In addition to the wild rides, Quin’na loves the community culture of having a Jeep. “We’ve got the duck duck Jeep, the Jeep wave. It’s the only car that comes with a family.” 

The Indy Jeep Gang connects Jeep owners across state lines and builds connections with other Jeep owners from all across the United States with annual events, parties, rides, camping trips and more. 

I asked Quin’na what she is most excited about doing in her Jeep ,and she gave a wonderful Indiana response, “I want to go mudding.”

You can follow the Indy Jeep Gang on Facebook.

Jessica – Indy Jeep Gang

Jessica sitting on hood of carSporting a dark gray Rubicon, Jessica shares her experience as a newer member of the Indy Jeep Gang. “As far as hanging out with them, I love that we show up in numbers. It makes it look good; the presence of 12-15 jeeps is like a force. Nobody has the same looking Jeep.”

Jessica ran into the Indy Jeep Gang by happenstance, got invited to ride with them and has been hanging out since. She shows appreciation for the way women in the group operate especially. “I was actually able to meet a group of females that I actually got along with. No one is in competition with each other. We bounce ideas off of each other. We have a good time. I feel like I’ve known them for a long time. We are always outside. If I feel like I don’t have it, they got it. If they don’t got it, I got it. Nobody is left behind. I feel like all women should be that way. It should never be oh I don’t know her– so what if you don’t know her? You brought her outside, right? Then you should take care of her.”

Jessica and Quin’na gave me some insight into the affinity space women inside of the Gang have made for themselves to build sisterhood and recreational time. They go by “Jeephers Creepers.” “It’s good, clean fun,” they say, smiling ear to ear. 

We talked over revving engines and bass-y speakers in Riverside park. I loved their excitement about being together, taking up space and sharing a common interest. Look out for the Indy Jeep Gang riding around this summer.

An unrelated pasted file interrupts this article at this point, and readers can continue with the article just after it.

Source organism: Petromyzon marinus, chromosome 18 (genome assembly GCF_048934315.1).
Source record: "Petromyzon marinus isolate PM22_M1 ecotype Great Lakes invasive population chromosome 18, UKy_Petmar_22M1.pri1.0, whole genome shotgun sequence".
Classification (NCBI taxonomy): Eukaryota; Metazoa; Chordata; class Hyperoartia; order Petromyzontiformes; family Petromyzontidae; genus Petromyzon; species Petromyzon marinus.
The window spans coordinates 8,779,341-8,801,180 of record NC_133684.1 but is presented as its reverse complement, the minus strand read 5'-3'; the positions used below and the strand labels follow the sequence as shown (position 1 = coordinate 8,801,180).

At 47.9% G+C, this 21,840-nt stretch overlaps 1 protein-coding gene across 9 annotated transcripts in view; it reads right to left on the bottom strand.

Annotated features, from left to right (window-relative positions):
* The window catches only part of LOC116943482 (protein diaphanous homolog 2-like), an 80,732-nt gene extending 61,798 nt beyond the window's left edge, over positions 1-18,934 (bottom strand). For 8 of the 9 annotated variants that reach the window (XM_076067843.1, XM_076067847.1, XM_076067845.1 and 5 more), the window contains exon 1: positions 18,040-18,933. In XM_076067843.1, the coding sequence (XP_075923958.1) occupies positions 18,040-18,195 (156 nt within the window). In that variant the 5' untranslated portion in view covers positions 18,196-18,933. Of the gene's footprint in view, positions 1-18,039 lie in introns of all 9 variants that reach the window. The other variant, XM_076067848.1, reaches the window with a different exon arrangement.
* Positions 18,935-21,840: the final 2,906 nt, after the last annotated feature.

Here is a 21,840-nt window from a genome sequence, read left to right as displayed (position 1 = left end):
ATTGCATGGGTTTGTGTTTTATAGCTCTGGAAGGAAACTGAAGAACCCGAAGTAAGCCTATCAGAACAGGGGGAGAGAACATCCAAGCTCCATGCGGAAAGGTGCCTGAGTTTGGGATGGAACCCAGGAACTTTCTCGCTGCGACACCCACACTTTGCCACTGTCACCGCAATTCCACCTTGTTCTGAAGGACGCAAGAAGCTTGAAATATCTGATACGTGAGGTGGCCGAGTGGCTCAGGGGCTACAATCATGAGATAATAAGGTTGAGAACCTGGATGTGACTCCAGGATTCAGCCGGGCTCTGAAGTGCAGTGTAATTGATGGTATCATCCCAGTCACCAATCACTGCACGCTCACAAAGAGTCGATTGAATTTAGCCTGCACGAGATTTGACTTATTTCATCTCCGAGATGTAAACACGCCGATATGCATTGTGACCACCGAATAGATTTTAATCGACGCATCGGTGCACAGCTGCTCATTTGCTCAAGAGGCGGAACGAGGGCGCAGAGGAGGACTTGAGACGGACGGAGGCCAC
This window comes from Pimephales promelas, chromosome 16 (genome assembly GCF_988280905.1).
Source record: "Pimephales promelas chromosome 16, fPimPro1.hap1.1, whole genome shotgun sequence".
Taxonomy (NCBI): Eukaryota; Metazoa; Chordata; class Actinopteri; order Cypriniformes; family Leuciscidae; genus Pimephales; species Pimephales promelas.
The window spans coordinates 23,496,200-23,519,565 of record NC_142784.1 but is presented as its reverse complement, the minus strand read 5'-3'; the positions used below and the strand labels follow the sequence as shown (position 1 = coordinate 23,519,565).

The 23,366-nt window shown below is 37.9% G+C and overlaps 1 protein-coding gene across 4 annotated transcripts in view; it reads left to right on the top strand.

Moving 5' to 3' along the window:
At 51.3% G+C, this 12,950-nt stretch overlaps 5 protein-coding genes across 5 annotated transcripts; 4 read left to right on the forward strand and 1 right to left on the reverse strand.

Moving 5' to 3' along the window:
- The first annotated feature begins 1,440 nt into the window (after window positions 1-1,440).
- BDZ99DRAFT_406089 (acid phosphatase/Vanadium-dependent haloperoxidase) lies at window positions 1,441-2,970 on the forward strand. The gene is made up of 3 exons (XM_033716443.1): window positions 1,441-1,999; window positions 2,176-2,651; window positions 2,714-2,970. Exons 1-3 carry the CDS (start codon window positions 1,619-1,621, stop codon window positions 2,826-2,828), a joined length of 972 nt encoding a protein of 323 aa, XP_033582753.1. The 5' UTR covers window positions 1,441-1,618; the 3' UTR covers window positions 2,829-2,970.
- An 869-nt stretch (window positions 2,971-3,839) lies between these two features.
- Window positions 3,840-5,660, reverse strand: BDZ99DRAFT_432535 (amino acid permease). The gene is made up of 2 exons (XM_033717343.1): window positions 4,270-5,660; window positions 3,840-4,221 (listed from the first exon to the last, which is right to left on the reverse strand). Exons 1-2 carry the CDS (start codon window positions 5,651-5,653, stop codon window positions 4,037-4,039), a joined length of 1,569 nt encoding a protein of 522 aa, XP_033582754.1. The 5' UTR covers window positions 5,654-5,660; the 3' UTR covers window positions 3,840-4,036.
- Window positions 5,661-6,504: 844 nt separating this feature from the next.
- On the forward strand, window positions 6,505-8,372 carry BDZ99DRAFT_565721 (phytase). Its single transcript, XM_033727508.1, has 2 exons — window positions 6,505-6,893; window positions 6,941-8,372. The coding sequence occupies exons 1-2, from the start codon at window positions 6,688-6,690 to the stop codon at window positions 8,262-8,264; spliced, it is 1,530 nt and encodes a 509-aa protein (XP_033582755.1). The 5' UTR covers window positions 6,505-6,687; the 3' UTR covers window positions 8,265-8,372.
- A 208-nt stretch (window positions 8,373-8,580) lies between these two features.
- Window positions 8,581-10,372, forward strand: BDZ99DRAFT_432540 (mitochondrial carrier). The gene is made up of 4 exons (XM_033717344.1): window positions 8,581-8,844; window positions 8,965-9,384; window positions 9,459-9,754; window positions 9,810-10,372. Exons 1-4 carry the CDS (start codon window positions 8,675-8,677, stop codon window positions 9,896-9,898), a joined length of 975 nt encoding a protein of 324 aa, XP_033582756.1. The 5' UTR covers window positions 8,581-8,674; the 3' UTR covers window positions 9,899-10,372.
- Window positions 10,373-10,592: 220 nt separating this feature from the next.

Julia Erin – Motorcyclist
Julia on Motorcycle
Photo Courtesy of Andi McCleary

Julia and I were connected through a mutual friend, and she was very generous in sharing her experience as a motorcycle owner and rider. Julia grew up with a biker dad. “Motorcycles were always a part of my life.  My dad is a rider and had me on the back as soon as I was big enough.” We love babies on bikes! 

That fatherly influence stuck around. I asked Julia why she chose the bike she has. “I ride what some call a “dad bike.” It’s really a love it or hate it motorcycle. A bright yellow ’96 Suzuki Savage 650.  It has a small frame, which is ideal for me at 5 foot 1.  The engine is a single cylinder, four stroke aka a “thumper.”  It’s pretty torque-y and fun to ride.  It found its way to me through a family friend, so it’s cool to give it a good home.  Wellll maybe not that good of a home…I should probably change the oil sometime. I’m on the look out for my next motorcycle, ideally a mid-80’s Honda Shadow.  Weird, I know, but I love them.  In the meantime, if you see a small lady on a big-bird lookin’-ass bike, feel free to say hello!”